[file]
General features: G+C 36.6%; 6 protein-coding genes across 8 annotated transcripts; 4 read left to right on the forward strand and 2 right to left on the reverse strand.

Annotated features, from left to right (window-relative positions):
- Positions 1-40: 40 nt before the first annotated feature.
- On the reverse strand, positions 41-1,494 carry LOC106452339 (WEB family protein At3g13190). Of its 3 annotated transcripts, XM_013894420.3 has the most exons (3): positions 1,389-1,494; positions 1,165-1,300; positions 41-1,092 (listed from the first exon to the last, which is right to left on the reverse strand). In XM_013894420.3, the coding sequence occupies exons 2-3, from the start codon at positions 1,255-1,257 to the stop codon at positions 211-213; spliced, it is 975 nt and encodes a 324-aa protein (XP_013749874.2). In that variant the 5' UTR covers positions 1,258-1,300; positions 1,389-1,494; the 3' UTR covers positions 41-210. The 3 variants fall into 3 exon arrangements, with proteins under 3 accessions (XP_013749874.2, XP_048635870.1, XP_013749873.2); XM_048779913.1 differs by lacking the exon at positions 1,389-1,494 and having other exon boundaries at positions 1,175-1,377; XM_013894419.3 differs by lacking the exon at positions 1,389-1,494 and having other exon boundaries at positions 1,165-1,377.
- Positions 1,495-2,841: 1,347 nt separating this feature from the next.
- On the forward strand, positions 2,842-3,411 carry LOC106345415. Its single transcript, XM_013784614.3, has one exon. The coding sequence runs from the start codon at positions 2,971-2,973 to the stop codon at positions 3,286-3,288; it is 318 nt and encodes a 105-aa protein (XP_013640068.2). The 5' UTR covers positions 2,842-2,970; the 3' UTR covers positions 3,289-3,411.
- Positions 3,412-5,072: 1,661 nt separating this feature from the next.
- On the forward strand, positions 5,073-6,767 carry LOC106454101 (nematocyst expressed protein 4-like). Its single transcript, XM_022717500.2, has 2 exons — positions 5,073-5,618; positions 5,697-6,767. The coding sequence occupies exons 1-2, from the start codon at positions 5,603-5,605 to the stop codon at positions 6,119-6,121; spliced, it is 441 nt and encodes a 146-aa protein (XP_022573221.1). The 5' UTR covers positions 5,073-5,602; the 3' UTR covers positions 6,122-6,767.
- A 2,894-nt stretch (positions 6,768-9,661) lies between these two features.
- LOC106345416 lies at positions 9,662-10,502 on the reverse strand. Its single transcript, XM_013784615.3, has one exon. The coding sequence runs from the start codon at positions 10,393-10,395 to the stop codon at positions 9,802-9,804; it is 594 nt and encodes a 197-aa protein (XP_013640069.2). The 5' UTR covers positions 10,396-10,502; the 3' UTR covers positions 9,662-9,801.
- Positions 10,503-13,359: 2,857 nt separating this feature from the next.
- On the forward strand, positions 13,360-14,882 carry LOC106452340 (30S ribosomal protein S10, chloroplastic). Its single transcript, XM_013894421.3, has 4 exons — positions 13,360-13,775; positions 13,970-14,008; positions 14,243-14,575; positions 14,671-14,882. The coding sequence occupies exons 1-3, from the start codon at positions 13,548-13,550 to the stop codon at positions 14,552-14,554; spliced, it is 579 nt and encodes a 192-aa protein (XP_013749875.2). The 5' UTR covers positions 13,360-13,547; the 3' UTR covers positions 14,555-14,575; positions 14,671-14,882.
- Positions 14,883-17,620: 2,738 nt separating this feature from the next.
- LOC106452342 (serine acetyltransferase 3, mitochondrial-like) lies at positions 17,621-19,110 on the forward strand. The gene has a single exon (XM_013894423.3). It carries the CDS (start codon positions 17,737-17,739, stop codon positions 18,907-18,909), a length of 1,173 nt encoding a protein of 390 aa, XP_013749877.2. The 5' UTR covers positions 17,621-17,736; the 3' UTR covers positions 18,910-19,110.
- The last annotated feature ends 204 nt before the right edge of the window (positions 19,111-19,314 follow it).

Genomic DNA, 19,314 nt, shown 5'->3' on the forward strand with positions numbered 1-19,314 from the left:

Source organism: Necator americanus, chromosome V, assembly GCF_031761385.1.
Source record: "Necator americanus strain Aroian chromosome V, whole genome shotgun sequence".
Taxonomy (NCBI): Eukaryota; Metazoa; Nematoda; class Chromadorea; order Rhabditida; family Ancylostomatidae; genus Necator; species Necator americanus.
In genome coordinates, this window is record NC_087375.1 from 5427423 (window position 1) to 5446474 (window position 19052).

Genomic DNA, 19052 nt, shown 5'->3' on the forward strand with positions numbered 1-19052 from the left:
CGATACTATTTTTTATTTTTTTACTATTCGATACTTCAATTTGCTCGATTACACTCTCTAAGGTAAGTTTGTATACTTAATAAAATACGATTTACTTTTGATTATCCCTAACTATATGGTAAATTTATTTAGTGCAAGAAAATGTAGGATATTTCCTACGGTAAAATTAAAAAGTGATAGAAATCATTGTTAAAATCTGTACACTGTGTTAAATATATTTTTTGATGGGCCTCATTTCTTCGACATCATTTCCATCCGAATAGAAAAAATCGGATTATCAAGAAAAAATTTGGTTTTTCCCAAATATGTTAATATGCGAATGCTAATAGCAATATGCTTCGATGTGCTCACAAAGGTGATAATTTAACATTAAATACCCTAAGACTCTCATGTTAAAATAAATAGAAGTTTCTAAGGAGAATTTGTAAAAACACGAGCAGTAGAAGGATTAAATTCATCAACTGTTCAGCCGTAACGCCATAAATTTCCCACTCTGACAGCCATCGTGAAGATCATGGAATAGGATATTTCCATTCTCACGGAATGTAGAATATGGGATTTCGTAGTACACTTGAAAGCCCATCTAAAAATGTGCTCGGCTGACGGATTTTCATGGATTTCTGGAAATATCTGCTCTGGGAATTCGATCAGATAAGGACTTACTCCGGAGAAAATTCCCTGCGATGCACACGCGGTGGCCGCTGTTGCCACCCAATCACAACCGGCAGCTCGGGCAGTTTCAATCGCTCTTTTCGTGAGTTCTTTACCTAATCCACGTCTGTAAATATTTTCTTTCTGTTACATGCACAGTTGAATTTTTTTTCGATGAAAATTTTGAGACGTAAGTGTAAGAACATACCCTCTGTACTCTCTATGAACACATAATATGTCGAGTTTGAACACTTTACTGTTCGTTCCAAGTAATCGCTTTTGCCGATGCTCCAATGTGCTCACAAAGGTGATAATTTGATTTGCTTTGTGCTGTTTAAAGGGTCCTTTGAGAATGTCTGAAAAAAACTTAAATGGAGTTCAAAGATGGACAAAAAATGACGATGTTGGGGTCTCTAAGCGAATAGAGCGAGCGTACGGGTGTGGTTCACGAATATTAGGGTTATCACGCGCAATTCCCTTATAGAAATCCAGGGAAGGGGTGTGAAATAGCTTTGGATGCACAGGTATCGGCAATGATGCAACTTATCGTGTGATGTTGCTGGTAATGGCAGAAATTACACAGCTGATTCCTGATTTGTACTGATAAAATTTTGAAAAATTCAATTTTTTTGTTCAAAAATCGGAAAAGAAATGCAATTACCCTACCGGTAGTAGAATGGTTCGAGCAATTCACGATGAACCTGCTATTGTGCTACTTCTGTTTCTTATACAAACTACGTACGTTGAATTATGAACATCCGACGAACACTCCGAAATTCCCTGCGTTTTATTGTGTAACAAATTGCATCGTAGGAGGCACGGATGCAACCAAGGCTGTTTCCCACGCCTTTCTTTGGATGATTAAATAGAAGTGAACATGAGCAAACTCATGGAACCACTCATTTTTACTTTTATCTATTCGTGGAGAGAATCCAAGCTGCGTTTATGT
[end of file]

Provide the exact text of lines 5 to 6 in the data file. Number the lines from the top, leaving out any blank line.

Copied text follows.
- Positions 1,495-2,841: 1,347 nt separating this feature from the next.
- On the forward strand, positions 2,842-3,411 carry LOC106345415. Its single transcript, XM_013784614.3, has one exon. The coding sequence runs from the start codon at positions 2,971-2,973 to the stop codon at positions 3,286-3,288; it is 318 nt and encodes a 105-aa protein (XP_013640068.2). The 5' UTR covers positions 2,842-2,970; the 3' UTR covers positions 3,289-3,411.